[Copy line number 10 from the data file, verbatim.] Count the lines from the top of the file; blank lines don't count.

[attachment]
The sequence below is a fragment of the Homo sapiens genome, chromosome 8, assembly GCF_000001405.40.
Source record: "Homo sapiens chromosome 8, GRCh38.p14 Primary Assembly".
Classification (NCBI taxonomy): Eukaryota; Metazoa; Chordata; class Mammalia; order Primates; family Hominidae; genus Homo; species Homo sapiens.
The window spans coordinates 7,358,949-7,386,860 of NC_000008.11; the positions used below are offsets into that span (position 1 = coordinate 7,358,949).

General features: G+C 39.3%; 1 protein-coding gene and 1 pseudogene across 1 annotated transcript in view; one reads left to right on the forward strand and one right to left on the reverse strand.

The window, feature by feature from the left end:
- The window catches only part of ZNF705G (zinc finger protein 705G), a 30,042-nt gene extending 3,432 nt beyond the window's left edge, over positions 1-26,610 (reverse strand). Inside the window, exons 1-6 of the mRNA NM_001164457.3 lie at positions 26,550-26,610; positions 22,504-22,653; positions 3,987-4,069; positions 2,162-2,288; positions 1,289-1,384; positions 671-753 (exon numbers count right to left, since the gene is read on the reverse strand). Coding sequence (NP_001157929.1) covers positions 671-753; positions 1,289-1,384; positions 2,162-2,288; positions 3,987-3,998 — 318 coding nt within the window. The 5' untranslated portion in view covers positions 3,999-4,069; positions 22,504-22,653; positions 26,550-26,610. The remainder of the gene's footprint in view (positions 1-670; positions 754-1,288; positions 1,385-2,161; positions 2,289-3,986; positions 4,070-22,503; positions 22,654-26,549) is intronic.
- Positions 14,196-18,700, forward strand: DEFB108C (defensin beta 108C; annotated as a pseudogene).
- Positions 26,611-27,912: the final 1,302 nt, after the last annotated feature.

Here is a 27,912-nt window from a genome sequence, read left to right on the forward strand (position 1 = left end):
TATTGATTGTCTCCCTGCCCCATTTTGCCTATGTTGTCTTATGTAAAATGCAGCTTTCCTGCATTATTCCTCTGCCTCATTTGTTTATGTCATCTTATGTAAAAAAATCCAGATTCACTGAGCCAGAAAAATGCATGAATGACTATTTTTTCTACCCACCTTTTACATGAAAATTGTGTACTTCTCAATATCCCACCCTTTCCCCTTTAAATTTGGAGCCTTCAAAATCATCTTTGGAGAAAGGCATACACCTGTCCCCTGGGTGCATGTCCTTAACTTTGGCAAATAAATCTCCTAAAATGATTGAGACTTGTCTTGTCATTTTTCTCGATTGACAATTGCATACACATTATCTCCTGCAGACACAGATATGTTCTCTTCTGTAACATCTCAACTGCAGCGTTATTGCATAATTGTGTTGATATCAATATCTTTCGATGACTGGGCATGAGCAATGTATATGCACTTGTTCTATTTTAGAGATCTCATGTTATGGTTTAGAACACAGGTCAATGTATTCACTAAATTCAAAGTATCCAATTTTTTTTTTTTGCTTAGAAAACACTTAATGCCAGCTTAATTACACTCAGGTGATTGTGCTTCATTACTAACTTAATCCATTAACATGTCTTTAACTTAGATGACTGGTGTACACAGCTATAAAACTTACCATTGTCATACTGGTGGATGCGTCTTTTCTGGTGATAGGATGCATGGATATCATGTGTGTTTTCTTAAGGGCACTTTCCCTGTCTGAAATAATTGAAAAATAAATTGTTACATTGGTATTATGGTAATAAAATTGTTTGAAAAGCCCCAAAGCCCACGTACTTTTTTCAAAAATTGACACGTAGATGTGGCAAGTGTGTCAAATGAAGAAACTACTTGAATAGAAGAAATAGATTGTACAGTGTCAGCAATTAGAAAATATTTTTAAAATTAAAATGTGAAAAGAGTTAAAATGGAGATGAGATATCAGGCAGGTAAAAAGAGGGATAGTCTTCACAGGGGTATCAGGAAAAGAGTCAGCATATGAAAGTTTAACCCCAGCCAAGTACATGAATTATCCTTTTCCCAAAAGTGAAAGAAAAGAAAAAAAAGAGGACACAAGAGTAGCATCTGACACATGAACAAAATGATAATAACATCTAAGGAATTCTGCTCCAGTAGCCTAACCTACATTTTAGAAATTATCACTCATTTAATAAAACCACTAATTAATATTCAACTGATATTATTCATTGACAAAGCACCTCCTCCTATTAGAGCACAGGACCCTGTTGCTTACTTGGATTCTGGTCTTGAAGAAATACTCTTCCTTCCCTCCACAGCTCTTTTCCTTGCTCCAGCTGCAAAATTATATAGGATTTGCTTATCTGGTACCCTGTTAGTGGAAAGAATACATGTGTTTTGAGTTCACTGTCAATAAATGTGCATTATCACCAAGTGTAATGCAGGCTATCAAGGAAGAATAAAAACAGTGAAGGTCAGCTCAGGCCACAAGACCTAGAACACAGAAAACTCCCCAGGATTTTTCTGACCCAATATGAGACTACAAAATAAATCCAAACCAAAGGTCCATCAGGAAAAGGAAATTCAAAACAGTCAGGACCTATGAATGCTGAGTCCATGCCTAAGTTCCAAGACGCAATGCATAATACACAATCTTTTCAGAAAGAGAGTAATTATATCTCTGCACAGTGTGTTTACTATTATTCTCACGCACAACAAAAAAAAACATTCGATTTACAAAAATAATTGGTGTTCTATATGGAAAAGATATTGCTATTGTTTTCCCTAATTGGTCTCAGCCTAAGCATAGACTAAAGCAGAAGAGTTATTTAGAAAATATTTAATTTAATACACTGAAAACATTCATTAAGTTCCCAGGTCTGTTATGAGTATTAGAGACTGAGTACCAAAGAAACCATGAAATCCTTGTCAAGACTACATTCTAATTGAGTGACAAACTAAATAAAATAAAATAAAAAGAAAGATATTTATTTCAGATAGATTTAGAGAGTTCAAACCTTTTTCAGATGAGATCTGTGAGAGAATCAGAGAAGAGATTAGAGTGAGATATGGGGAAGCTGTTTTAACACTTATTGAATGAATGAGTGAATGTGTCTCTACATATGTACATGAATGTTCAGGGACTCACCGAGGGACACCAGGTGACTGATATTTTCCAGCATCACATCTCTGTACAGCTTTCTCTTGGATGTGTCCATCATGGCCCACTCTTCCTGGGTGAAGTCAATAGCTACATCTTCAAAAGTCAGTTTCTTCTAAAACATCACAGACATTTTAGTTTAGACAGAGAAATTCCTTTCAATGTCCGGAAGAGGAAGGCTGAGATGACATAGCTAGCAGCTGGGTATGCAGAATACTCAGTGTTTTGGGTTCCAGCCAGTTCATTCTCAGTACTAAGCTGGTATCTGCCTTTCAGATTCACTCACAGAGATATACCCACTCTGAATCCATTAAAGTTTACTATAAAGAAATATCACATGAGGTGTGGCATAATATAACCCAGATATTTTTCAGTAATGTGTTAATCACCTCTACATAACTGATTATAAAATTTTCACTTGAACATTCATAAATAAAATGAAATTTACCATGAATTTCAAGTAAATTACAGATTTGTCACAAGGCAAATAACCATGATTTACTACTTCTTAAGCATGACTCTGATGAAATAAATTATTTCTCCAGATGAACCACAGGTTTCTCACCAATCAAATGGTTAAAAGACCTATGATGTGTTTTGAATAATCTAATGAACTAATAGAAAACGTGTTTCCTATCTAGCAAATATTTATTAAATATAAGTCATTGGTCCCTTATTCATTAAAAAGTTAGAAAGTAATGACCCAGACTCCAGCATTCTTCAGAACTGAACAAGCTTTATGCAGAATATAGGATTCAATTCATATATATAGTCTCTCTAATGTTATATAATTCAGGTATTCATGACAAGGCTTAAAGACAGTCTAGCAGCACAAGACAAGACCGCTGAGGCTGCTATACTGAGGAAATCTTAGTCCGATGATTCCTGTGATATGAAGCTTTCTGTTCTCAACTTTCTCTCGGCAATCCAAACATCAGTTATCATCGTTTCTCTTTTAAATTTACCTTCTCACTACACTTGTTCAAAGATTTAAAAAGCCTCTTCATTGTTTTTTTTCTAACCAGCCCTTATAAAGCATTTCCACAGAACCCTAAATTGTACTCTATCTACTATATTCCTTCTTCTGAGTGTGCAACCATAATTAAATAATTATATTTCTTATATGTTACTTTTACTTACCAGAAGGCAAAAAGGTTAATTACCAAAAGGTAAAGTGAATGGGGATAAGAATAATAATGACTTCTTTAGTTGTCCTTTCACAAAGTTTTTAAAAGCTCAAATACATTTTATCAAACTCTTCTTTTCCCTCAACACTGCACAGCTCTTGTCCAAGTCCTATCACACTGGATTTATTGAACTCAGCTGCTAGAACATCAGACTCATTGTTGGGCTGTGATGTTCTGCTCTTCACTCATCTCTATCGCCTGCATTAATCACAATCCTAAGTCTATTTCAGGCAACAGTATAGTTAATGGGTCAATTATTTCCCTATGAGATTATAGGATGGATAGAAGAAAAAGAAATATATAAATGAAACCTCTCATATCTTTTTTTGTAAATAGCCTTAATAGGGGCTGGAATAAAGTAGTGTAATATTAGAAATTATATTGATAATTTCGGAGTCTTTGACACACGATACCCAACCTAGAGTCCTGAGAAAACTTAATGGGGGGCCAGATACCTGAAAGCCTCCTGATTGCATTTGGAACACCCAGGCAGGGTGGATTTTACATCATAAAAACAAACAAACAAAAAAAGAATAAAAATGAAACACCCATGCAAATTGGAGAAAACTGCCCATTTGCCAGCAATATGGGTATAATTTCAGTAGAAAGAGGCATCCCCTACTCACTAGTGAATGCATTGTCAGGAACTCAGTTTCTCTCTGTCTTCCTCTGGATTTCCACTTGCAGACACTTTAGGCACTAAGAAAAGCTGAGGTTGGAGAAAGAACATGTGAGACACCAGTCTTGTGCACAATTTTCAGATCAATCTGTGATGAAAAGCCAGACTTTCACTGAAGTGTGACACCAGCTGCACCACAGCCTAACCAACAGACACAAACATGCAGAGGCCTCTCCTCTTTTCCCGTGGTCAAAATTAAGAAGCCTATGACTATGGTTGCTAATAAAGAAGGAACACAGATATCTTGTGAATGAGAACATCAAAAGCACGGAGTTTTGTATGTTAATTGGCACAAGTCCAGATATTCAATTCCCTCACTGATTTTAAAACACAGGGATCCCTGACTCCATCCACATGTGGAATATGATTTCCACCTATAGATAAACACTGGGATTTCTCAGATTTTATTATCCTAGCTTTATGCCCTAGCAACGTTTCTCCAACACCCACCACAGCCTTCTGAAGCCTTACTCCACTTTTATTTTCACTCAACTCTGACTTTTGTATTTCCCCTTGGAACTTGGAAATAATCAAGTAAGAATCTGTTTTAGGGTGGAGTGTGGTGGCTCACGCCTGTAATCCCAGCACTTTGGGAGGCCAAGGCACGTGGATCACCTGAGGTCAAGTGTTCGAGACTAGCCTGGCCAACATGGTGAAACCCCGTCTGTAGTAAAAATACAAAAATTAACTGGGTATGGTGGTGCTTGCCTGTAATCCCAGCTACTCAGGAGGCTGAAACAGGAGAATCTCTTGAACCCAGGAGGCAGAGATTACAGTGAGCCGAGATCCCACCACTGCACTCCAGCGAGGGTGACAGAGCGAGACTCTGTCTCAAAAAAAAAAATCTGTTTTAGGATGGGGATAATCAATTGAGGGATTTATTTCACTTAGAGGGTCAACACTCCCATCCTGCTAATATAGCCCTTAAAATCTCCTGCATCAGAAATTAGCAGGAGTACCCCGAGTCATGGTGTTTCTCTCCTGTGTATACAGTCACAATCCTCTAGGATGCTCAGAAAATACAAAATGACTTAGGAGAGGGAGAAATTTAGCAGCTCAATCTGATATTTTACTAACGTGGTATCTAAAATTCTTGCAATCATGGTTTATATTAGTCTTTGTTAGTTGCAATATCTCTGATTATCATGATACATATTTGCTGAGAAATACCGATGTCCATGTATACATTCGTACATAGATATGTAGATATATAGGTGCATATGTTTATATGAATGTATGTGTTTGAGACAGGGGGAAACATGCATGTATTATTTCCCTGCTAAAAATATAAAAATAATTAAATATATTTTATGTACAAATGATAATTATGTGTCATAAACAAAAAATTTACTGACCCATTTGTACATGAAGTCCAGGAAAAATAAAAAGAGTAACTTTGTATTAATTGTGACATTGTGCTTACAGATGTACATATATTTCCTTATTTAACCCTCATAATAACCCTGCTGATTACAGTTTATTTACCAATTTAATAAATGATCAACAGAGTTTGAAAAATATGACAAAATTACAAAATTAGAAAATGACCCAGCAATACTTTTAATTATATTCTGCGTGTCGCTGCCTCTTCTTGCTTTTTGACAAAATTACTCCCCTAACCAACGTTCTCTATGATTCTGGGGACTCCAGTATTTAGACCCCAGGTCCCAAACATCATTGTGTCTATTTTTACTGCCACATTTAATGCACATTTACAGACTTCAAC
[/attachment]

Here is a 27,912-nt window from a genome sequence, read left to right on the forward strand (position 1 = left end):